Biomedical Therapies » Food Matters for Autism
Food Matters for Autism
By Julie Matthews, Certified Nutrition Consultant and Autism Diet Specialist
In the past year, diet has become a popular topic of discussion among parents. With so many children finding benefit and parents talking and writing about the positive changes they see in their children, families are learning about this important intervention. Both online and through their local autism support groups, parents are discussing various diet options such as gluten-free and casein-free diet.
Diet intervention involves removing offending foods and boosting the nutritious foods children eat. Parents are realizing that they can affect their child’s health through these calculated omissions and additions to diet. Since parents determine what their children eat, implementing a diet is an empowering step parents can take to help their child(ren) feel better, reduce their autism symptoms, and help them pursue their full potential.
One important question that comes up for many parents is whether this is sound advice—is there science behind diet intervention? The answer is yes, and here’s some information to support it.
Here is some current knowledge about food, diet, and autism:
- Children with autism have problems with certain foods that affect their behavioral, cognitive, and physical symptoms.
- Food has a direct effect on the gut, intestinal inflammation, and digestive capacity - which in turn affects physiology and brain function.
- Nutrient deficiencies are common with autism.
- Gut problems and insufficient digestive enzyme function are common.
- Digestion, detoxification, and immune function are often affected. Dietary intervention influences these disordered systems seen in autism.
- The gut is considered the “second brain” and the “gut-brain connection has been studied in autism.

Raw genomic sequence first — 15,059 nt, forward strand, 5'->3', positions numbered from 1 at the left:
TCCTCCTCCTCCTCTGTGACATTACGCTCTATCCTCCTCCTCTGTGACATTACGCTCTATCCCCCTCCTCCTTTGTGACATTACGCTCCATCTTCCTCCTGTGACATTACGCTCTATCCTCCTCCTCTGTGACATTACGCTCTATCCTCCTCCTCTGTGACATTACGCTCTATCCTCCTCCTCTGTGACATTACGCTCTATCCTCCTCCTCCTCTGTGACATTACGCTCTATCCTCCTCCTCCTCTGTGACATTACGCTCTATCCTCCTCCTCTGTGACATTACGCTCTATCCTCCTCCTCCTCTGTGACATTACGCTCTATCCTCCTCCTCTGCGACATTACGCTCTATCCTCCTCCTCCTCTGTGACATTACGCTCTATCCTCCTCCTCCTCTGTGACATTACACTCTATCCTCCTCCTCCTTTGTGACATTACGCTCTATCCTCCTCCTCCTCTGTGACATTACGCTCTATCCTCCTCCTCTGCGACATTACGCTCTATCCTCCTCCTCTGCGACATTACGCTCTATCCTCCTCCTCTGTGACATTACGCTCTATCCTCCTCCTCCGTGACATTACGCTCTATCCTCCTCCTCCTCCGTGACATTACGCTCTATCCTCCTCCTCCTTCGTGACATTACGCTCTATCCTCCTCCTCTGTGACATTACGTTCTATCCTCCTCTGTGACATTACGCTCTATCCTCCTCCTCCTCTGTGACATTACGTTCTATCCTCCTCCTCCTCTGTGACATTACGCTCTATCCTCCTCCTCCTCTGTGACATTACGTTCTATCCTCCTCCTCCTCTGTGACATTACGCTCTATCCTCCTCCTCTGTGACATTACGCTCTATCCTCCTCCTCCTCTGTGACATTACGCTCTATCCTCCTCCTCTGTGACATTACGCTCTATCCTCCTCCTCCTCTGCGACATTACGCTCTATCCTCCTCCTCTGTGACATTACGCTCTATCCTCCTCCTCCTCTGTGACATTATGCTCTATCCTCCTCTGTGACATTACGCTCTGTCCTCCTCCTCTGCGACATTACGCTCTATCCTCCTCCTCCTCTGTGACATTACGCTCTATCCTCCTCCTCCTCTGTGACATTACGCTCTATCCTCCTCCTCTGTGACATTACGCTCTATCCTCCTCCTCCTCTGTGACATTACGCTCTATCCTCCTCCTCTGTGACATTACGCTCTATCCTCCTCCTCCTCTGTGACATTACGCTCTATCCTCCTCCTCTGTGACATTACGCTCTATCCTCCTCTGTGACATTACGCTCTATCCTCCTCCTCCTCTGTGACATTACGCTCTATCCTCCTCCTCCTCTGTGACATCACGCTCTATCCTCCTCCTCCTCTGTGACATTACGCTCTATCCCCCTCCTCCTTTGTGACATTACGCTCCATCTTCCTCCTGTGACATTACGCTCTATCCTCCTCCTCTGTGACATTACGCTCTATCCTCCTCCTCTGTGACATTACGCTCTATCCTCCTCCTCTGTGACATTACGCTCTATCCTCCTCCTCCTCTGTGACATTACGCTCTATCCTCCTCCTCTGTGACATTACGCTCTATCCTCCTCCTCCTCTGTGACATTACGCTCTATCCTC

- Healing the gut positively influences the brain.
- Addressing digestive issues increases nutrition absorption. As nutrient status improves, systems function better - including the brain.
- Removing foods containing toxins (such as artificial additives) that adversely affect brain chemistry relieves a burden on the liver and detoxification system, and affects improvement in brain function and behavior.
- By avoiding inflammatory foods (gluten, casein, and others) we support in immune and digestive systems.
When you see how much food matters, it’s easy to understand why most people who try dietary intervention benefit! The Autism Research Institute (ARI) surveyed thousands of parents and found that 69% of those applying the Gluten-free Casein-free Diet saw improvement. For the Specific Carbohydrate Diet, 71% noted improvement. In recent autism diet research funded by Autism Speaks, 82% of parents reported “definite improvement” in their child's skills. Parents report improvements in eye contact, language, attention, diarrhea, constipation, sleep, hyperactivity, and more.
While “dietary intervention” (change) can seem overwhelming, with learning and focus, even busy moms can, and do, make it work. As a child feels better, parents often have more quality time with their children and cooking becomes more enjoyable. And nutritious meals needn’t cost a fortune. While quality, whole foods involve more expensive ingredients; you’re buying fewer expensive processed foods. A healing diet empowers you to support your child’s health and improved well-being.
This is why I titled my book, Nourishing Hope. We need to nourish children’s bodies with healthy food, and nourish our minds and souls with hope. Food nourishes the body, and the positive changes we see nourishes hope. Healthy food preparation even transfers healing energy through the loving intention of the chef. With virtually no downside, everyone should give this a try.
Join me in nourishing hope.
Julie Matthews is a Certified Nutrition Consultant and Autism Diet Specialist, and author of Nourishing Hope for Autism. Visit: NourishingHope.com, and connect with her on Facebook and Twitter.
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Food Matters Photo Credit: NatlieMaynor, Flickr March 31, 2010.